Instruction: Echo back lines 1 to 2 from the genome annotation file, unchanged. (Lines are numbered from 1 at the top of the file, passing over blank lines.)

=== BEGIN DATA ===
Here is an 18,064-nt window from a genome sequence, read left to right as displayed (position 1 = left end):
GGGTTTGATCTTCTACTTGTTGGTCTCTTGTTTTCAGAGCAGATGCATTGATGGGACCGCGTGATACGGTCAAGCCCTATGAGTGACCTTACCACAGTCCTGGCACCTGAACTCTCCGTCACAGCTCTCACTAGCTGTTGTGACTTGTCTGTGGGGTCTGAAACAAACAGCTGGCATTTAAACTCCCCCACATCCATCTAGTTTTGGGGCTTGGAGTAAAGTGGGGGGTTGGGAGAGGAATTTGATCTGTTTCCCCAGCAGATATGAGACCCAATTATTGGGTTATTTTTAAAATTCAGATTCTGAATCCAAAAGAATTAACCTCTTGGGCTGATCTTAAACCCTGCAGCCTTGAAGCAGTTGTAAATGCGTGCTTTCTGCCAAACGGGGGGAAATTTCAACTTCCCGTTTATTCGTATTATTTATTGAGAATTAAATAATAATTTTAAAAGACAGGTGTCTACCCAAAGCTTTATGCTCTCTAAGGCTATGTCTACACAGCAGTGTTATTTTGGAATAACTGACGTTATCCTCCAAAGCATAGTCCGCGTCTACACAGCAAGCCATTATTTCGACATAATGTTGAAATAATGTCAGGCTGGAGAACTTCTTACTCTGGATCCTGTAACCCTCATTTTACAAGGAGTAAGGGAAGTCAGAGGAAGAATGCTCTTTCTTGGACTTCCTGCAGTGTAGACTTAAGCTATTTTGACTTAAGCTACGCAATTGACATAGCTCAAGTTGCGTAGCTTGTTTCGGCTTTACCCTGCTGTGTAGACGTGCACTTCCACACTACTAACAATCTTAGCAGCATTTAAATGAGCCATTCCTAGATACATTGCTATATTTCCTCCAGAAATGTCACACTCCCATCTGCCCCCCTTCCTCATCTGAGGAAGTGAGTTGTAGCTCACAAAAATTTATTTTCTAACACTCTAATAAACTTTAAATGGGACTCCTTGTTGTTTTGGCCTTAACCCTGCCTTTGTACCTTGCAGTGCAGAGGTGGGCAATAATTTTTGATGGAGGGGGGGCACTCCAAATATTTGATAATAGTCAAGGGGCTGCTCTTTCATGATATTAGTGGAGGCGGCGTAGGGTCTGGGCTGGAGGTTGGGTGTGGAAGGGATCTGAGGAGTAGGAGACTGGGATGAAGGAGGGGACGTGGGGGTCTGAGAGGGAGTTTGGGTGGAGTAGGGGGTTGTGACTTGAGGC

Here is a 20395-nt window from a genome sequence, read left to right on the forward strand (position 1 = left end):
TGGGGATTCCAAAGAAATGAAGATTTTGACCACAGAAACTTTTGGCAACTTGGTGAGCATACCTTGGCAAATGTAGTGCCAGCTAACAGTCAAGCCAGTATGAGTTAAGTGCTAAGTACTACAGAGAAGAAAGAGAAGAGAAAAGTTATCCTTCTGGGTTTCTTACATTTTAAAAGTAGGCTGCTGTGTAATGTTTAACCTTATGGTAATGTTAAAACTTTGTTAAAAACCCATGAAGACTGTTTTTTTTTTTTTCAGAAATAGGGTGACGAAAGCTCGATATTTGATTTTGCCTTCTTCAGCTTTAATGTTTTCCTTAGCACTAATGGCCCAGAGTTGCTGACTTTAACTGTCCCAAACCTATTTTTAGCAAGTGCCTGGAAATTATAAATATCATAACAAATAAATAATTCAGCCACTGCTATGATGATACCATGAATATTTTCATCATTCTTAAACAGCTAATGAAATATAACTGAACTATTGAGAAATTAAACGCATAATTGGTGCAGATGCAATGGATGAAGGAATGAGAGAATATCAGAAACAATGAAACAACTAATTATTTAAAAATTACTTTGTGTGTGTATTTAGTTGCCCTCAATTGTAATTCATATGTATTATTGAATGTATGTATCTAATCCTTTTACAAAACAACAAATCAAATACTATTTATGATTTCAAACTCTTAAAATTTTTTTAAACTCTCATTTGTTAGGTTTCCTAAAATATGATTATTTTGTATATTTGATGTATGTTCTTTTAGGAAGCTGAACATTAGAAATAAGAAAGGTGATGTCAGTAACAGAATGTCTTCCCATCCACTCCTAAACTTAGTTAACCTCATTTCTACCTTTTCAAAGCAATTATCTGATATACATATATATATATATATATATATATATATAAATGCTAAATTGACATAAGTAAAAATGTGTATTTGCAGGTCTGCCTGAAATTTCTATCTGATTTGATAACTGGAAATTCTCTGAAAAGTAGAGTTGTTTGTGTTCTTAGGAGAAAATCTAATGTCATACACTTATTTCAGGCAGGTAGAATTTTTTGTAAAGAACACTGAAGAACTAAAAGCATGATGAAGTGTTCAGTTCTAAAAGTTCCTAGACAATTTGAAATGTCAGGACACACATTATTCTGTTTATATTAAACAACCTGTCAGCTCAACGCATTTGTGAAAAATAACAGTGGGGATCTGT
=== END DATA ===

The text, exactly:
Here is an 18,064-nt window from a genome sequence, read left to right as displayed (position 1 = left end):
GGGTTTGATCTTCTACTTGTTGGTCTCTTGTTTTCAGAGCAGATGCATTGATGGGACCGCGTGATACGGTCAAGCCCTATGAGTGACCTTACCACAGTCCTGGCACCTGAACTCTCCGTCACAGCTCTCACTAGCTGTTGTGACTTGTCTGTGGGGTCTGAAACAAACAGCTGGCATTTAAACTCCCCCACATCCATCTAGTTTTGGGGCTTGGAGTAAAGTGGGGGGTTGGGAGAGGAATTTGATCTGTTTCCCCAGCAGATATGAGACCCAATTATTGGGTTATTTTTAAAATTCAGATTCTGAATCCAAAAGAATTAACCTCTTGGGCTGATCTTAAACCCTGCAGCCTTGAAGCAGTTGTAAATGCGTGCTTTCTGCCAAACGGGGGGAAATTTCAACTTCCCGTTTATTCGTATTATTTATTGAGAATTAAATAATAATTTTAAAAGACAGGTGTCTACCCAAAGCTTTATGCTCTCTAAGGCTATGTCTACACAGCAGTGTTATTTTGGAATAACTGACGTTATCCTCCAAAGCATAGTCCGCGTCTACACAGCAAGCCATTATTTCGACATAATGTTGAAATAATGTCAGGCTGGAGAACTTCTTACTCTGGATCCTGTAACCCTCATTTTACAAGGAGTAAGGGAAGTCAGAGGAAGAATGCTCTTTCTTGGACTTCCTGCAGTGTAGACTTAAGCTATTTTGACTTAAGCTACGCAATTGACATAGCTCAAGTTGCGTAGCTTGTTTCGGCTTTACCCTGCTGTGTAGACGTGCACTTCCACACTACTAACAATCTTAGCAGCATTTAAATGAGCCATTCCTAGATACATTGCTATATTTCCTCCAGAAATGTCACACTCCCATCTGCCCCCCTTCCTCATCTGAGGAAGTGAGTTGTAGCTCACAAAAATTTATTTTCTAACACTCTAATAAACTTTAAATGGGACTCCTTGTTGTTTTGGCCTTAACCCTGCCTTTGTACCTTGCAGTGCAGAGGTGGGCAATAATTTTTGATGGAGGGGGGGCACTCCAAATATTTGATAATAGTCAAGGGGCTGCTCTTTCATGATATTAGTGGAGGCGGCGTAGGGTCTGGGCTGGAGGTTGGGTGTGGAAGGGATCTGAGGAGTAGGAGACTGGGATGAAGGAGGGGACGTGGGGGTCTGAGAGGGAGTTTGGGTGGAGTAGGGGGTTGTGACTTGAGGC